Sonata for Bassoon and Piano
About this work:
When I first began to plan this sonata for bassoon and piano, I had no idea that I would be inspired by something so overtly programmatic, let alone by an American, historical figure who was alive well before I was born. I knew that the premiere would take place at the Thomas Edison Inn in Port Huron, Michigan, and my curiosity eventually took hold and I started reading up on Thomas Edison’s inventions and his life. I was immediately hooked: many of his experiences and beliefs resonated with me. I could not stop thinking about him or his inventions and they ended up providing a Romantic and technical inspiration for this piece.
The first movement, Edison’s Ears, is inspired by a legendary story about the ear problems Edison suffered from throughout his childhood in Port Huron. According to this tale, when he was 15, a train accident further injured his ears. When he tried to jump on the moving train, the conductor grabbed him by his ears to help pull him up. The young Edison said he felt something snap inside his head, and he soon began to lose much of his hearing. The thought of something “snapping inside his head” made me think how, as morbid as this is, inventing something musical from this story might have humored him. The middle of the movement reaches its peak with a loud, staccato “snapping” chord. The beginning of this movement sounds somewhat mechanical and is the first of three locomotive sections (based on three musical quotes) that progressively increase in tempo. The end of the movement gradually descends in register and dies away, much like a hyper-speed, fast-forward toward his eventual and inevitable hearing loss.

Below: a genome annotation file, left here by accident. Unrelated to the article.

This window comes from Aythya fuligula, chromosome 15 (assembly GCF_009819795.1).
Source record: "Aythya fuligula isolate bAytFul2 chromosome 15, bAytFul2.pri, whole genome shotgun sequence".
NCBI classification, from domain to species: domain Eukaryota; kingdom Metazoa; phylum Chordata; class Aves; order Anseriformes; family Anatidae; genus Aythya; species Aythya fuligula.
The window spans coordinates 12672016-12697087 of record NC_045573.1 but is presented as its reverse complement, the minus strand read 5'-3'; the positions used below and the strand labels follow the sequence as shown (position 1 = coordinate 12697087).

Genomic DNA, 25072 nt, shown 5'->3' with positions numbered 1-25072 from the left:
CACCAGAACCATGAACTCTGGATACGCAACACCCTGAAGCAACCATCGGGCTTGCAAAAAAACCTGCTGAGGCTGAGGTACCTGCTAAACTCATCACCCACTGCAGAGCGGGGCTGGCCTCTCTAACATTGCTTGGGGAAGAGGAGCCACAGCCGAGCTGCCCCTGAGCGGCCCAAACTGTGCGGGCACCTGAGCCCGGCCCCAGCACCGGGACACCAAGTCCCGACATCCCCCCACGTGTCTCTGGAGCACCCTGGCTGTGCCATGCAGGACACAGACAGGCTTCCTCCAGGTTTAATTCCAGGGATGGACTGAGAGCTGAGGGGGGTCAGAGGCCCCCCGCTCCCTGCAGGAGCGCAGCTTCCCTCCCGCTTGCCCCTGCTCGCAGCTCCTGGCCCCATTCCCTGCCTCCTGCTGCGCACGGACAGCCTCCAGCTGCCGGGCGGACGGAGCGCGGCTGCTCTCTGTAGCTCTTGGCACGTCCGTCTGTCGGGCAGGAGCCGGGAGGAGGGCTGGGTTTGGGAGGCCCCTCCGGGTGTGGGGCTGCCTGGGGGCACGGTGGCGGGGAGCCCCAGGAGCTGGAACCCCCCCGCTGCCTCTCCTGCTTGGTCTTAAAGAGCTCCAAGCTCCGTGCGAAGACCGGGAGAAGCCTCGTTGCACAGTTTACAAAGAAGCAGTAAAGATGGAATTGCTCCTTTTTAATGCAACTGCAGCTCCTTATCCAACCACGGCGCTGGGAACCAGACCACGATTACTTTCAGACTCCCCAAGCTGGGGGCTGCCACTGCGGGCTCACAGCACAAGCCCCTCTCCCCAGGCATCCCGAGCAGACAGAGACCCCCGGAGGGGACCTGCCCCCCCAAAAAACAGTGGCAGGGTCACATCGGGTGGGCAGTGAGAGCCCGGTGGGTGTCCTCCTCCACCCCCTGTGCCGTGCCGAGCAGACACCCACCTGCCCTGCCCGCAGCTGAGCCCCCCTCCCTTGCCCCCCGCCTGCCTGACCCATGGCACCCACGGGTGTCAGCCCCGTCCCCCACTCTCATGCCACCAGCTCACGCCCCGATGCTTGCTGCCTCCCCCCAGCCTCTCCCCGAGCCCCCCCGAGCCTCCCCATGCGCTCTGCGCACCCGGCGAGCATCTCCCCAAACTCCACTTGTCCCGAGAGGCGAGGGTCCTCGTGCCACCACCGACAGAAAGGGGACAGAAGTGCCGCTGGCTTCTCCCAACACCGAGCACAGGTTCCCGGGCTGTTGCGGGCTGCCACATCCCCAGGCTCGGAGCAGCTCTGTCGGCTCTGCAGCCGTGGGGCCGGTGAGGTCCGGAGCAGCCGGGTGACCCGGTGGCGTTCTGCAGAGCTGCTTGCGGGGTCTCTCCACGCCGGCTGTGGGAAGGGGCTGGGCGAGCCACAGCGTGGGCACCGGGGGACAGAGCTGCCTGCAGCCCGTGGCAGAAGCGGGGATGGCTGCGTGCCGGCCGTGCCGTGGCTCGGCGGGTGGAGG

The second movement, Mina’s Tapping, draws its inspiration from a story about Edison’s second wife, Mina Miller. The story goes that they were introduced to each other by his life-long friend Ezra Gilliland: “Their courtship ended when Edison tapped out a proposal for marriage on Mina’s hand. In their many years together the pair communicated via Morse code. When attending meetings or at gatherings with friends, Mina would tap out the discussions in Morse code on her deaf husband’s hand. Despite his long hours away from home, Thomas and Mina were totally devoted to each other and profoundly in love.” In this movement, Edison is represented by long melodic lines; Mina is represented by heartbeat-like, pulsed chords derived from the dots, dashes and spaces of Morse code.
Edison is also responsible for creating a revolutionary business model, the world’s first “invention factory.” The final movement, Invention Factory Eureka, is inspired by this, and the one invention that is said to have been Edison’s only true “Eureka!” invention, the cylinder phonograph. The opening motivic material in this movement is derived from the word “Eureka!” The many bright ‘dings’ throughout the middle of the movement represent the cliché of a light bulb appearing above someone’s head when they have a bright idea. This image ties in nicely to Edison, his inventions and his one “eureka” moment.
Year composed: 2001
Ensemble type: Chamber or Jazz Ensemble, Without Voice:Keyboard plus One Instrument
Instrumentation: 1 Bassoon, 1 Piano